# Difference between RC and CR circuits

1. Jan 6, 2016

### esder

What would be the difference in measuring voltage across the resistor in this position and when resistor and capacitors positions are in different order? And why?
http://people.sinclair.edu/nickreeder/eet1150/PageArt/RCcircuitSimple.gif

2. Jan 6, 2016

### phinds

What do YOU think, and why?

3. Jan 6, 2016

### esder

I don't see the reason why it should be different unfortunately :/

4. Jan 6, 2016

### phinds

Why "unfortunately"

5. Jan 6, 2016

### esder

Because I would like to present you somehow that I was thinking hard before bothering you with this question but I didn't even know which way to go. Completely blank.

6. Jan 6, 2016

### phinds

Well, let me ask it differently. Why do you think there should BE any difference?

7. Jan 6, 2016

### esder

I came upon this somewhere on the dark side of the internet a long time ago, but it wasn't explained.

8. Jan 6, 2016

### phinds

I'll ask again, why do you think there should BE any difference?

9. Jan 6, 2016

### esder

Well, I have no idea why

10. Jan 6, 2016

### phinds

@esder, it is against the forum rules to spoon feed answers, and I would not do so even if it were not against the rules. Spoon feeding answers is boring for me and useless for you. I am trying to get you to THINK. What is your level of knowledge of electronics?

11. Jan 6, 2016

### esder

I am first year student and I am doing Mechanical, so it's very basic. I know what you meant, but as I said, I tried to come up with anything I failed.

12. Jan 6, 2016

### phinds

OK, but if you have such a tiny amount of knowledge of electrical circuits (and believe me, this problem is about as basic as they come), why spend you time worrying about a specific problem? You would be much better off spending a little time studying basic circuits. Once you have any kind of grasp of serial circuits you will see how trivial this particular problem is and more to the point you will have learned enough to solve similar problems.

13. Jan 6, 2016

### esder

Well, I think it's not that tiny. I know basic circuits, but I don't understand this at all.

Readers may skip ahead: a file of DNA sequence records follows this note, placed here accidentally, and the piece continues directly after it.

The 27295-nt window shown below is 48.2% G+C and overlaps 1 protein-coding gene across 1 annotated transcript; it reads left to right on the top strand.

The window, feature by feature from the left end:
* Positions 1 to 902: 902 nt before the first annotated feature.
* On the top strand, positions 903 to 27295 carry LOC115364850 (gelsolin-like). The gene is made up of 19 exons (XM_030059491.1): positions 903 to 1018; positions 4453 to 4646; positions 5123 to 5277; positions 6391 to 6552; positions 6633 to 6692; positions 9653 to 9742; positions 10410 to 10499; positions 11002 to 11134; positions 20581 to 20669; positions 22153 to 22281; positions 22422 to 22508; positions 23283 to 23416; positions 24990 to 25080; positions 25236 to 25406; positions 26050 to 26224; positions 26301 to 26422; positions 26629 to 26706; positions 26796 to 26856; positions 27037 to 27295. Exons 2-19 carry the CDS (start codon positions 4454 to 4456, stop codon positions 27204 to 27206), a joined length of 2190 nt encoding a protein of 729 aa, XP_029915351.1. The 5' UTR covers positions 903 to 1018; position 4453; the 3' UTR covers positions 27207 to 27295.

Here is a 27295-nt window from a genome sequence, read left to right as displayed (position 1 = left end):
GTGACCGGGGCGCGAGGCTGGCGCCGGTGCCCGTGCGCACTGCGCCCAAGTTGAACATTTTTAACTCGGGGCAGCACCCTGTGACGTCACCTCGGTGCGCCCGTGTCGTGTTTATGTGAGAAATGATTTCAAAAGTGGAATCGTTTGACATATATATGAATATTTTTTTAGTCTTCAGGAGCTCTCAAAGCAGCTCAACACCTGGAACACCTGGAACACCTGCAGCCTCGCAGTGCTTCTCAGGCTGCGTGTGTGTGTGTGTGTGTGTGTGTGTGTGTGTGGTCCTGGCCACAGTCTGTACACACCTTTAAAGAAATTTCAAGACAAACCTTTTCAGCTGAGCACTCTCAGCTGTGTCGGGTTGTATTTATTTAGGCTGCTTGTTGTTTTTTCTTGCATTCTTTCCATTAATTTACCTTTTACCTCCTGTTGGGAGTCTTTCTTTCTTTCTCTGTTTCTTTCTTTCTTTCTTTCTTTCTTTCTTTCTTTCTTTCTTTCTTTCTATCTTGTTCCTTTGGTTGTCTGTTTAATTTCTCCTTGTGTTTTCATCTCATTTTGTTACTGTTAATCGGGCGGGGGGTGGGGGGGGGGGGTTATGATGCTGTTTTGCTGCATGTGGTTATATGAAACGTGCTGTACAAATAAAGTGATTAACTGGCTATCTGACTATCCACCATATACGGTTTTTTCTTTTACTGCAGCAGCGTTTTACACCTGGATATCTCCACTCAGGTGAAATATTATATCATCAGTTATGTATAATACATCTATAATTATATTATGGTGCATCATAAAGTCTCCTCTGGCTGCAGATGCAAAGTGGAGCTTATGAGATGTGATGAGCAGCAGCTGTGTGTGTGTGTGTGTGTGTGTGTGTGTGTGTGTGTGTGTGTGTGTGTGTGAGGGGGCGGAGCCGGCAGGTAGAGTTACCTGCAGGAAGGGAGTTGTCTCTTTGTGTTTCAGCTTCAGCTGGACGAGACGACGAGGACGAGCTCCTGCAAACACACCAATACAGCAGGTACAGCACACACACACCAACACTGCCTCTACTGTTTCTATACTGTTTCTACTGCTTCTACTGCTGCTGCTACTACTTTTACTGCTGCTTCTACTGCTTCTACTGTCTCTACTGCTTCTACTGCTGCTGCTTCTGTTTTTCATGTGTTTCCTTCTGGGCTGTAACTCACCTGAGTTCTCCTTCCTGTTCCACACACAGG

14. Jan 6, 2016

### phinds

How does the current act in a series circuit?

15. Jan 6, 2016

### esder

It's the same through all the components.

16. Jan 6, 2016

### phinds

Bingo. So how could the voltage across the resistor be any different if you swap the R and the C? You see now how trivial this is?

17. Jan 6, 2016

For a basic understanding there are some valid analogies ( although PF-EE seems to hate them) - but have you seen anything like THIS and THIS ... do not get hung up on not understanding - it usually just means you need to take one (or two) steps back and look at the fundamental elements.

18. Jan 6, 2016

### jim hardy

Mechanical, you say ?

If you were asked to write equation of motion for a spring-mass-damper system
where would you start?

That was an exercise we had to do in freshman EE

Your question is analogous to force on a spring vs force due to friction

From the first link by windadct (he beat me to it !)
http://lpsa.swarthmore.edu/Analogs/ElectricalMechanicalAnalogs.html

force-voltage analog was more intuitive for me
though force-current works equally well

19. Jan 7, 2016

### meBigGuy

The voltage waveform across the resistor will be the same regardless of the order of the components. You are showing a dc supply, so there will be no current flowing in the steady state. If you add a switch, you can cause changes and the waveforms become more interesting. (and the answer will be the same)

But, on the other hand, there is a difference between a differentiator (C-R, output across the R) and an integrator (R-C, output across the C) which is not exactly what you asked, but might be what you were getting at.

Personally I dislike the approach taken when people try to get you to think by withholding information rather than just answering the simple question and moving forward.

20. Jan 7, 2016

### sophiecentaur

If the questioner is just trying to 'get something to work' then I would agree with you. Otoh, 'Education' usually involves getting students to think and work as much out for themselves as possible. A straight answer to a particular question can often not lead to any increase in understanding and, when a tutor is trying to assess a student's progress, it can give the wrong impression.
That's the reason for directing 'obvious' college type questions to the appropriate forum. If OPs always made it clear as to the context of their questions, there would be no problem, I think.

Last edited: Jan 7, 2016
21. Jan 7, 2016

### jim hardy

Ahhh i mis-read the question , thought he was asking about difference between voltage across two different components

i think OP already knows the answer maybe we just need to reassure him

It comes down to definition of voltage: potential difference
you've got to have at least two of anything to have a difference between them
a voltmeter has two leads for that reason

imagine yourself inside that voltmeter with its leads across the resistor
voltage across the resistor is I X R irrespective of the rest of the circuit
from inside the voltmeter you have no way of knowing where in the circuit that resistor is, or how many other elements are in the circuit

another way to think of it
it's a series circuit and voltages in series add
and addition we know from arithmetic is insensitive to sequence : A + B + C = A + C + B

any help?

Most of learning is discovering what we already know...

old jim